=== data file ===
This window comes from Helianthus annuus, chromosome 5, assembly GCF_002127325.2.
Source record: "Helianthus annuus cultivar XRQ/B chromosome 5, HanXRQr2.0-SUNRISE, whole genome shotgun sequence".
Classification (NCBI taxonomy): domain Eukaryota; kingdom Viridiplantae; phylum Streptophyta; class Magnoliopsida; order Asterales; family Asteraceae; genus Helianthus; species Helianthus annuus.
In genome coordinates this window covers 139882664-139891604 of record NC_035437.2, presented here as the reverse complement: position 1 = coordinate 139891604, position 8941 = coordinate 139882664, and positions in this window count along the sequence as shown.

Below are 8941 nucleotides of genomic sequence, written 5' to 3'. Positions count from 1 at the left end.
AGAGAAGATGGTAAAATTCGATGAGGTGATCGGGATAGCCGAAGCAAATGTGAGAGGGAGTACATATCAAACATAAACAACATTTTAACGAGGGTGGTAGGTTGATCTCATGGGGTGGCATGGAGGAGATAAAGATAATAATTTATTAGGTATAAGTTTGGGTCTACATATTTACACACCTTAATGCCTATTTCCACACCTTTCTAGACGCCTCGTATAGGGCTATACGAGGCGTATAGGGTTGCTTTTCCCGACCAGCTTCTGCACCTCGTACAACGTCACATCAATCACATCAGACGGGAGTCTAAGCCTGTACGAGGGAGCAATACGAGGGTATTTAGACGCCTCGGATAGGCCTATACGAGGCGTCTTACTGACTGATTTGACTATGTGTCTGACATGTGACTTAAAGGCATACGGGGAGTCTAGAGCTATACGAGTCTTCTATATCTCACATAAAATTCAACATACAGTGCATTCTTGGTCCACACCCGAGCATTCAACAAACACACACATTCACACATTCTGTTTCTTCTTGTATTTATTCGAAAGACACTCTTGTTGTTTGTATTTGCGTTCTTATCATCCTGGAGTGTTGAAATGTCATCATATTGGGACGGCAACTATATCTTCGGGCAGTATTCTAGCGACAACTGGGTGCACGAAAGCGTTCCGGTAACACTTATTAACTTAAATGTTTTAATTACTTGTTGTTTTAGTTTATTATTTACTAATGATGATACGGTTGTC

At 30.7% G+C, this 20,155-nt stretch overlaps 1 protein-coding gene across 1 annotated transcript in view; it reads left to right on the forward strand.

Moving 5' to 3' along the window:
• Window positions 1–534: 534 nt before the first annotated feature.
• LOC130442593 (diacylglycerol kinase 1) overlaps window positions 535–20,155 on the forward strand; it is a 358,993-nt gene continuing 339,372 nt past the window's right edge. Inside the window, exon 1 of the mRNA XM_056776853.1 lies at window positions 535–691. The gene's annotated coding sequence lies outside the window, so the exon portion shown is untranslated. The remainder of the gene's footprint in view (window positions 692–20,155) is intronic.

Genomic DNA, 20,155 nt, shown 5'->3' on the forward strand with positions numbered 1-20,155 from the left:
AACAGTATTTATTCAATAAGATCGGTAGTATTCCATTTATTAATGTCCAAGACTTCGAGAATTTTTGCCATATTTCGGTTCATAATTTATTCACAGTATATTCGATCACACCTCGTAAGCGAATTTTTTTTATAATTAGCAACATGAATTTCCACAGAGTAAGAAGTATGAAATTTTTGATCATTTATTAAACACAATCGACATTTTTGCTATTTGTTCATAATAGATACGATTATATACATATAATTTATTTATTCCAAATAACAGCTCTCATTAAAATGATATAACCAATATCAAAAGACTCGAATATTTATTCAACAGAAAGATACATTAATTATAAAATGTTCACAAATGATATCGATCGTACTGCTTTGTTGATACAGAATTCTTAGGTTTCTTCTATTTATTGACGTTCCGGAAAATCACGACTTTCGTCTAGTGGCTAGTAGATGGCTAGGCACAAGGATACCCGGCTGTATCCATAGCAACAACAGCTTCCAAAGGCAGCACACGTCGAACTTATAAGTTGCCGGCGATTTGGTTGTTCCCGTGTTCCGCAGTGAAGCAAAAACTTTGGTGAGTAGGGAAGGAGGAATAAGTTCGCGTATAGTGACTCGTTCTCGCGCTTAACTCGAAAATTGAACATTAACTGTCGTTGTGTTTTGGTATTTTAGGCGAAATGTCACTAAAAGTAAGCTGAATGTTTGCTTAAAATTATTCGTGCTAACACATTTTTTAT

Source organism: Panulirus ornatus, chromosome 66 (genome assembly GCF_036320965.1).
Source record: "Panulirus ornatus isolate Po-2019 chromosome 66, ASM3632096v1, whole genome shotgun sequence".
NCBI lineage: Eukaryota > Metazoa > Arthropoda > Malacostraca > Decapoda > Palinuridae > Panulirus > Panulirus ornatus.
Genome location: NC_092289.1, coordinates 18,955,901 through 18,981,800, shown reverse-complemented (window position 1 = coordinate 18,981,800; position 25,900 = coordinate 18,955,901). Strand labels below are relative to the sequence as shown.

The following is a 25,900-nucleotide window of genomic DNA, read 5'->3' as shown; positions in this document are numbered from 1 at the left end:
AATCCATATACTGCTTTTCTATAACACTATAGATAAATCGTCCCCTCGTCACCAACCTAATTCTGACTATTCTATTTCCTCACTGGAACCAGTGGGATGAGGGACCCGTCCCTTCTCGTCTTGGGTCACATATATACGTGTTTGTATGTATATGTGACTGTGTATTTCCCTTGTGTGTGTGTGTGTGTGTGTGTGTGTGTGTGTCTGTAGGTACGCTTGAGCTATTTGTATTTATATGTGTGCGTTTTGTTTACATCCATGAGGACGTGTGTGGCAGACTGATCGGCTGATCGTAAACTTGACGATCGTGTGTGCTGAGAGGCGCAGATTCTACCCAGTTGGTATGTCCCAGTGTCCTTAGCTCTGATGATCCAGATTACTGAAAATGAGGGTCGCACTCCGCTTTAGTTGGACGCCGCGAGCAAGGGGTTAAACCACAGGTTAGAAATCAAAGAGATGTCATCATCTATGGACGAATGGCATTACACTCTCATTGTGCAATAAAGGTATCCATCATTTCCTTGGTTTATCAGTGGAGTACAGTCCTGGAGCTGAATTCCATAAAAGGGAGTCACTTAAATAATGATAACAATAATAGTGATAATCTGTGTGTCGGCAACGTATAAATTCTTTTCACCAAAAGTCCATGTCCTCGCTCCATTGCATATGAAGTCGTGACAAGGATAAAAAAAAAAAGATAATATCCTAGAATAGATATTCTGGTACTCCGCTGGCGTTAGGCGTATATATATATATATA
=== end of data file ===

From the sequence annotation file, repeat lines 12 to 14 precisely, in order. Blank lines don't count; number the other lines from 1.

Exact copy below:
AACAGTATTTATTCAATAAGATCGGTAGTATTCCATTTATTAATGTCCAAGACTTCGAGAATTTTTGCCATATTTCGGTTCATAATTTATTCACAGTATATTCGATCACACCTCGTAAGCGAATTTTTTTTATAATTAGCAACATGAATTTCCACAGAGTAAGAAGTATGAAATTTTTGATCATTTATTAAACACAATCGACATTTTTGCTATTTGTTCATAATAGATACGATTATATACATATAATTTATTTATTCCAAATAACAGCTCTCATTAAAATGATATAACCAATATCAAAAGACTCGAATATTTATTCAACAGAAAGATACATTAATTATAAAATGTTCACAAATGATATCGATCGTACTGCTTTGTTGATACAGAATTCTTAGGTTTCTTCTATTTATTGACGTTCCGGAAAATCACGACTTTCGTCTAGTGGCTAGTAGATGGCTAGGCACAAGGATACCCGGCTGTATCCATAGCAACAACAGCTTCCAAAGGCAGCACACGTCGAACTTATAAGTTGCCGGCGATTTGGTTGTTCCCGTGTTCCGCAGTGAAGCAAAAACTTTGGTGAGTAGGGAAGGAGGAATAAGTTCGCGTATAGTGACTCGTTCTCGCGCTTAACTCGAAAATTGAACATTAACTGTCGTTGTGTTTTGGTATTTTAGGCGAAATGTCACTAAAAGTAAGCTGAATGTTTGCTTAAAATTATTCGTGCTAACACATTTTTTAT

Source organism: Panulirus ornatus, chromosome 66 (genome assembly GCF_036320965.1).
Source record: "Panulirus ornatus isolate Po-2019 chromosome 66, ASM3632096v1, whole genome shotgun sequence".